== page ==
Thanks so much! I’ve got the motherloaf on the list of “to make”–now just have to find time to try all the recipes I’d like to try!

    Courtney,
    Yes, I loved those cereals as a kid, too. And yes, I’m sure you could make the crackers with another nut. If you use almonds, which are quite dry compared to hazelnuts (less oily), then I’d also add maybe a tablespoon (15 ml) of almond butter or extra oil to the dough to keep it moist.

    Tessa,
    Yes, I have to admit that I did eat them all within 2 days. Great with hummus, though!

    Hana,
    Thanks so much! I’m sure they’d work with other nuts, too.

    Toddler Nutrition,
    Thanks for your comment. Hope the toddlers like them :)

    ttfn300,
    Well, who wouldn’t like Lucky CHarms? They’re magcially delicious, after all. ;) Let me know what you think if you do try them out!

  22. These look wonderful, Ricki! Love that they’re grain-free. Might try buckwheat in place of the chickpea flour, just for convenience. I’m all over having something crispy and grain-free! You just fulfilled a craving. :D

  23. I LOVE this recipe. What a great idea Ricki. And grain free too. Yum.

  24. I’m down for any type of cracker. These look great!

  25. I am absolutely going to make these and I can’t wait!

  26. such a nice alternative to those store bought crackers with the crazy ingredients!

  27. I didn’t know crackers could be homemade! Wow. I am a little behind.

    I love the idea of slathering saltines with peanut butter and drinking a side of chocolate milk. Sounds like something I would eat at that age. Both my parents and grandparents always had a jumbo container of Nestle’s Quik in the cupboard. Grandpa taught me how to stir chocolate milk properly so the sugar didn’t remain at the bottom.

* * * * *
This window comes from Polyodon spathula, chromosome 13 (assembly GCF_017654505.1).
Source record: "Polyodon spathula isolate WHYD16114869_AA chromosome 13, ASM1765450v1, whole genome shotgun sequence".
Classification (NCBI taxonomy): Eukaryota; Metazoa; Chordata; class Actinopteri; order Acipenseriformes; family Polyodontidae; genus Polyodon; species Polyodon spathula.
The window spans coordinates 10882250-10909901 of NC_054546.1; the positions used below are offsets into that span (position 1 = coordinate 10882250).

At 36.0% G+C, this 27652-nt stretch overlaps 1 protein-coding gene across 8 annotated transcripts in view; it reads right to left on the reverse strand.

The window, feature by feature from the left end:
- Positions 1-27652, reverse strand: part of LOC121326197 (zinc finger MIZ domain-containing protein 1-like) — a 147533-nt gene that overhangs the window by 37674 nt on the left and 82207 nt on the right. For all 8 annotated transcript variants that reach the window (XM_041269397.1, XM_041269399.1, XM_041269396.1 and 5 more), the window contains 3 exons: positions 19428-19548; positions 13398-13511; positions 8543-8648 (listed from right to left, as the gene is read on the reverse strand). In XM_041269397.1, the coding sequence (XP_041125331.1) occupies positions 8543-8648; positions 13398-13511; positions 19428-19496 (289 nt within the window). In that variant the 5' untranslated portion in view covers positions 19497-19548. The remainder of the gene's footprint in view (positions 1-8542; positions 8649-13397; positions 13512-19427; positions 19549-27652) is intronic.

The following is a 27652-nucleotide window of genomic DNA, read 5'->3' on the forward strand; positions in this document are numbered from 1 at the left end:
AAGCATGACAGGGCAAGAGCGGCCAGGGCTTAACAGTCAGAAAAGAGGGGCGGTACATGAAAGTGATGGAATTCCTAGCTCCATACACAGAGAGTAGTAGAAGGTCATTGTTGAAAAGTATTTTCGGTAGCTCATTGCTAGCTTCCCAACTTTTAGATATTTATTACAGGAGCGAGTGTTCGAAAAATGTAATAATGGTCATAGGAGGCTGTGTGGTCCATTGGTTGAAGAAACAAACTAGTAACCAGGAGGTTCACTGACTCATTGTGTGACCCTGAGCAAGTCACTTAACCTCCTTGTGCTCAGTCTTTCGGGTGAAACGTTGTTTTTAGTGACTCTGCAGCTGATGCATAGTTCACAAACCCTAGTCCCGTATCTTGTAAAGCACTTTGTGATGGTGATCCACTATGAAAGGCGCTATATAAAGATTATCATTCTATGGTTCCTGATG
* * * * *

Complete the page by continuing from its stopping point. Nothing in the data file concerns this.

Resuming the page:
Your stories always make me miss the old family times.

  28. That’s a really good recipe for a healthy treat. I definitely love the combination of flavors. Have to give this one a try. Thanks, Ricki!

  29. I have never made crackers! I love something crispy with my daily lunch salads, but usually end up with the not so crispy rice cakes. Your recipe looks delicious and really easy to make.

    I loved all those same cereals. My mom got up and set out the cereal or poptarts. I usually had mine with a Dr. Pepper!

  30. these are beautiful, Ricki!

  31. Those look perfect! I really enjoy making my own crackers and biscuits and such. Yet another one of your recipes that I really want to try!

  32. For quite a few years now, I have been wanting to try making crackers, but never got around to doing it. I’ve had them on the mind lately, so your recipe comes at the perfect time – especially since I came home to a thriving herb garden after some time away. Can’t wait to give these a try!

  33. Wow Ricki these crackers sound and look really awesome!! I must try them. And I have a big bag of hazelnuts in the freezer that I need to find a use for. I might even make them with cilantro!

  34. I didn’t see anyone comment on this, but when making these last night, I noticed that your instructions do not say when to throw in the garlic. I don’t think it matters a lot when it is put in, but thought you’d want to know.

    These are REALLY tasty, but mine didn’t turn out as pretty as yours – I used a pizza wheel to cut mine, but your must have a built-in a ruler! : )

  35. I just found you blog today & I gave already made 2 recipes this one and the veggie burger. I am new to gf & cadidia diets, so far your recipes look the most enticing. What I like is you don’t try to make the old standards, like bread, conform to the diet you take the food we can eat & showcase it in its own way. I am snacking on the crackers right now and they are divine. The burgers will be out of the oven in moments. Thank you, I will be back.

    • Thanks so much, Claire! The burgers are a long-time favorite of mine, too. I was never a huge bread person, anyway, so I found it easier to deal with ingredients and recipes I actually like! ;)

  36. This looks amazing! I don’t have a full-size food processor…just a mini-Cuisinart. Do you think I can make this whole recipe in it or should I try to do a half batch? I also have Vitamix but am I correct in thinking it would be bad to put nuts in it with no liquid?

  37. Ok, I figured out how to do this in my mini-Cuisinart…AND…I just made an anti candida chocolaty cookie version with some substitutions like carob and coconut flour!!!!!!